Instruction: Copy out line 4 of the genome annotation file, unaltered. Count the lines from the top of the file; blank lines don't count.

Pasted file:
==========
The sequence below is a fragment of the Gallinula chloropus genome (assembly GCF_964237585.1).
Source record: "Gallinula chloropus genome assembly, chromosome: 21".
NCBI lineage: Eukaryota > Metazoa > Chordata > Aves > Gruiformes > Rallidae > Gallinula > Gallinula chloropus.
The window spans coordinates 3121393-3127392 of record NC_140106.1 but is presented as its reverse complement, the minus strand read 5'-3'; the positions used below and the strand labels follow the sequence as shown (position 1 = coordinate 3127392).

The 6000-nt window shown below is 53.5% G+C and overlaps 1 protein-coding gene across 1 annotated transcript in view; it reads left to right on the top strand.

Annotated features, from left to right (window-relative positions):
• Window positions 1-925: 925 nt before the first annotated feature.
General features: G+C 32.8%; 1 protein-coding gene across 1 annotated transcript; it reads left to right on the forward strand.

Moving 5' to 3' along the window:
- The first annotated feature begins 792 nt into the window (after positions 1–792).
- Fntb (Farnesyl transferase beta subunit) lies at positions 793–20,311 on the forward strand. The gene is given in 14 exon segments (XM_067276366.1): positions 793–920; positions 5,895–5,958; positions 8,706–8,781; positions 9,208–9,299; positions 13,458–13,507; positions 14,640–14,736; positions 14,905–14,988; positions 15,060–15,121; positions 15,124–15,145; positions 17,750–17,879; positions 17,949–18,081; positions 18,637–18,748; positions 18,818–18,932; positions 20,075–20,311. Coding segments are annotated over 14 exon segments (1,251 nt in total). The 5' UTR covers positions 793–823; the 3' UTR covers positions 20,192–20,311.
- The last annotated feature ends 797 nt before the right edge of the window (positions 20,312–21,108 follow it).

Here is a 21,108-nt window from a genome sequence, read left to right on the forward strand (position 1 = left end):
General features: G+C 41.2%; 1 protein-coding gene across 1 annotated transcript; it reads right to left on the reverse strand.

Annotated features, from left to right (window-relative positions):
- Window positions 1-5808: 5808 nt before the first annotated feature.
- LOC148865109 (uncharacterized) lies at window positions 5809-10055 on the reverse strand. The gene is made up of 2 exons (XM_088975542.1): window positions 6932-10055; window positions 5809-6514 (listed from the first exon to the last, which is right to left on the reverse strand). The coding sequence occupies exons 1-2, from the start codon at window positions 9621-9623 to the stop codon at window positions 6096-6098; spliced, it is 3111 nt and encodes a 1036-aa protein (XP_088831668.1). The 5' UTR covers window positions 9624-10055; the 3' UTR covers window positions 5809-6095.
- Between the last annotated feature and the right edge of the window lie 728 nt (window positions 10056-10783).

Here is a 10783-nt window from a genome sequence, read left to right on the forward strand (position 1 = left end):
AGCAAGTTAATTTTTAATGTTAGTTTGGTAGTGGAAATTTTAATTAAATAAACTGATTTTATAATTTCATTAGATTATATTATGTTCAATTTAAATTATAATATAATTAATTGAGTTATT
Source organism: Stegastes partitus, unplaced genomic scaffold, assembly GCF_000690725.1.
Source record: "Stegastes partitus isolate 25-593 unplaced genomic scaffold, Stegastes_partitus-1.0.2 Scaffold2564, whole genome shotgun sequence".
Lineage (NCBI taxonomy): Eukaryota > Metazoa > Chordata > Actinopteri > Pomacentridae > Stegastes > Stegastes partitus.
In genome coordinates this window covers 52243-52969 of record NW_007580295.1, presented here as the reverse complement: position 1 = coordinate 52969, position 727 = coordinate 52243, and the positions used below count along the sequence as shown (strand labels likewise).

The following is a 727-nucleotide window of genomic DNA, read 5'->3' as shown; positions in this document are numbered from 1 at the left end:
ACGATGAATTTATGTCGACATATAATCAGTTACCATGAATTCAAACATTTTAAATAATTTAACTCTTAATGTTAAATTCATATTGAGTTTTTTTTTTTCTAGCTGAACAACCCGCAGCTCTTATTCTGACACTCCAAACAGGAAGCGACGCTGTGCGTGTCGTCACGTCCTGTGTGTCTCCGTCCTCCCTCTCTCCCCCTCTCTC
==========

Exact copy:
The window spans coordinates 3121393-3127392 of record NC_140106.1 but is presented as its reverse complement, the minus strand read 5'-3'; the positions used below and the strand labels follow the sequence as shown (position 1 = coordinate 3127392).